Last week, a press release by Moody’s Investors Service announced the company’s decision to downgrade to “Baa1” FAMU’s $38 million Series 2012A Dormitory Revenue Bonds issued by the Division of Bond Finance on behalf of the Florida Board of Governors. It reported that the “outlook is negative.”
Mangum began her presidency on April 1, 2014. Eight months later, on December 1, 2014, Moody’s gave FAMU an “A3” rating, which is one level higher than the new 2016 rating of “Baa1.”
Under the “Rating Outlook” section of the document, Moody’s explained that: “The negative outlook reflects significant headwinds facing FAMU to stabilize enrollment, balance operations, and improve debt service coverage on the housing system bonds.”
Moody’s had warned back in 2014 that continued tuition losses from enrollment declines could negatively affect FAMU’s rating. Its press release from that year stated that “potential drivers of downward rating pressure include a decline in student demand or net tuition revenue.”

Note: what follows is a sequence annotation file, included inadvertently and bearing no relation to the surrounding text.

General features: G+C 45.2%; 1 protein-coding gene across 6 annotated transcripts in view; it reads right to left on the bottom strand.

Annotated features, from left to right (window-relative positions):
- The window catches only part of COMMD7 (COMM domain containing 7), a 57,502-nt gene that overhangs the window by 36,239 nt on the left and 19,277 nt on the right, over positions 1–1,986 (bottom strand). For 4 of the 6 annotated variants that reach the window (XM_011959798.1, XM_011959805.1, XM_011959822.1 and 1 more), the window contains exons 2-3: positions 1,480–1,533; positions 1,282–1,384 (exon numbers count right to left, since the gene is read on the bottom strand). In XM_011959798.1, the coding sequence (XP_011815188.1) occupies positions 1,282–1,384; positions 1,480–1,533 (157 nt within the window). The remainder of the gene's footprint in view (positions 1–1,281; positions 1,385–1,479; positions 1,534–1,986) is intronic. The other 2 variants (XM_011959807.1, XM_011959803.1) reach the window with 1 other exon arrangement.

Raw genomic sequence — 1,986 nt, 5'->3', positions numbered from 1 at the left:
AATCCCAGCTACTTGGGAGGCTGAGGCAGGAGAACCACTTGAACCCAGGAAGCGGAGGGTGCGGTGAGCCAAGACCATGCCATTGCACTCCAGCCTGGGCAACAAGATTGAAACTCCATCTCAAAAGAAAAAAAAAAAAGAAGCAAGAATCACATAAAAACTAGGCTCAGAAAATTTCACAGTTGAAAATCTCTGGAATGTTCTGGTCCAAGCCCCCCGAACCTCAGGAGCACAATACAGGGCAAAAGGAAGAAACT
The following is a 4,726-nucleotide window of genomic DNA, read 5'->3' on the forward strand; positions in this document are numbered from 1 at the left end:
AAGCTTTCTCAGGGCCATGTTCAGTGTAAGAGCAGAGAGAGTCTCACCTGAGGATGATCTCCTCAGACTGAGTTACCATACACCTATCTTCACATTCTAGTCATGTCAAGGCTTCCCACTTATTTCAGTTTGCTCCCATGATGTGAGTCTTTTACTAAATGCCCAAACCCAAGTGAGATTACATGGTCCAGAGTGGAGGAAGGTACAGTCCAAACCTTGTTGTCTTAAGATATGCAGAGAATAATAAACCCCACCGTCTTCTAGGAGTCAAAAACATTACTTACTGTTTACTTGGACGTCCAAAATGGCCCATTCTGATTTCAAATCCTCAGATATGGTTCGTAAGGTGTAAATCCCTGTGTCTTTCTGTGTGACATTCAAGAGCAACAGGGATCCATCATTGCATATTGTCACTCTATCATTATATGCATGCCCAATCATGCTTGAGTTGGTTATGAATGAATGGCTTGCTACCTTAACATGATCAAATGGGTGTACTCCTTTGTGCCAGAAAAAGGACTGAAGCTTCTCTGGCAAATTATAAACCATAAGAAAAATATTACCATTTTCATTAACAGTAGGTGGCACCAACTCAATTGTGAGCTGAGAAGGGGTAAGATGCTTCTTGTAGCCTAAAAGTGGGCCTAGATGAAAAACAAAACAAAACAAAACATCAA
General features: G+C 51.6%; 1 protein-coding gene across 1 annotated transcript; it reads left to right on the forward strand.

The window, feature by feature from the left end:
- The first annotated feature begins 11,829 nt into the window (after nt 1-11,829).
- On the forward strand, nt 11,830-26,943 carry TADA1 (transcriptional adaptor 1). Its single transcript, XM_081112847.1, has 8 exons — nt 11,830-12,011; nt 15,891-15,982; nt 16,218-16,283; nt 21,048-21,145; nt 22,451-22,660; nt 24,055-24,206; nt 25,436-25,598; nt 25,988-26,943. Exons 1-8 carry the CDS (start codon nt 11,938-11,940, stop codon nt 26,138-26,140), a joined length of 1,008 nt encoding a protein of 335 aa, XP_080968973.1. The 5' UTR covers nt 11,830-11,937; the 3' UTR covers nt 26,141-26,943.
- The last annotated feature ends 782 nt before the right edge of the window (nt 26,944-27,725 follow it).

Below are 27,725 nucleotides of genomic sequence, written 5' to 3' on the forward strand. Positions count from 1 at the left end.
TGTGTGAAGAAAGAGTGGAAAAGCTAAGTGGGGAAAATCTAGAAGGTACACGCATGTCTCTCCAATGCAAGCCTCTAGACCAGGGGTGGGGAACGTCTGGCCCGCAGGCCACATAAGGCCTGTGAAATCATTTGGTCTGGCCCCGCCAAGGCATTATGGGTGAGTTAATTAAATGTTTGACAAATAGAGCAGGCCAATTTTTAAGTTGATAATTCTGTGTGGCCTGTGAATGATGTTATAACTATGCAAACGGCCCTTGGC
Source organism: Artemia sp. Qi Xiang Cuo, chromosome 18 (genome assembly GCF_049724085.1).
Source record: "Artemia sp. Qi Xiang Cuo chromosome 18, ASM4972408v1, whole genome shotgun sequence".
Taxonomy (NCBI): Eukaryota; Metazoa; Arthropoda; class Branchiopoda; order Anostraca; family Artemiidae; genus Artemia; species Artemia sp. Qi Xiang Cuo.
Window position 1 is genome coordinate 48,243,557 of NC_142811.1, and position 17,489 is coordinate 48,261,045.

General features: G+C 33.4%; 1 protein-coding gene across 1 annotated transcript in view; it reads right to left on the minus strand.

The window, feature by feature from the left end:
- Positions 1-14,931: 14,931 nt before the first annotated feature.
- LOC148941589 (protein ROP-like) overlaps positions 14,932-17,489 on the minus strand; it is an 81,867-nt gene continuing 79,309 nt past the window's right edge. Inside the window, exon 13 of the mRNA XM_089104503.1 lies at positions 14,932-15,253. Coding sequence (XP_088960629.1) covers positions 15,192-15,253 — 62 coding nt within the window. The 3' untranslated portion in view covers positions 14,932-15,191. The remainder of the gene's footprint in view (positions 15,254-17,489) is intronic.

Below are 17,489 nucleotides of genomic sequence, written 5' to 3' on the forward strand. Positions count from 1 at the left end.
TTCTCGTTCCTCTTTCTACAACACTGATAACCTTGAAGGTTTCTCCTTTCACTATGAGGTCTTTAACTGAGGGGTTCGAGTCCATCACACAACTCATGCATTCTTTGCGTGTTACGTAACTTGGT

It added that two of FAMU’s challenges were that “headcount enrollment declined 23% from fall 2010 to fall 2014, now standing at 10,224 headcount students” and that “operating performance has deteriorated due to the combination of tuition revenue declines and expense growth, with a 5.8% increase in expenses in FY 2014 propelled largely by payroll growth.”
But despite those warnings from Moody’s, Mangum didn’t stop the enrollment decline. FAMU’s enrollment in Fall 2015 dropped to 9,920 (down from 10,233 in Fall 2014) under Mangum. That loss of 313 students, with the rest of the student losses from that year, cost FAMU $9M+ in tuition and fees.
In a section of its 2016 announcement entitled “Factors that Could Lead to an Upgrade” Moody’s said that “materially improved university-wide cash flow performance leading to sustained growth in flexible reserves” and “increased enrollment with consistently strengthened debt service coverage for the housing bonds” could improve the outlook for FAMU.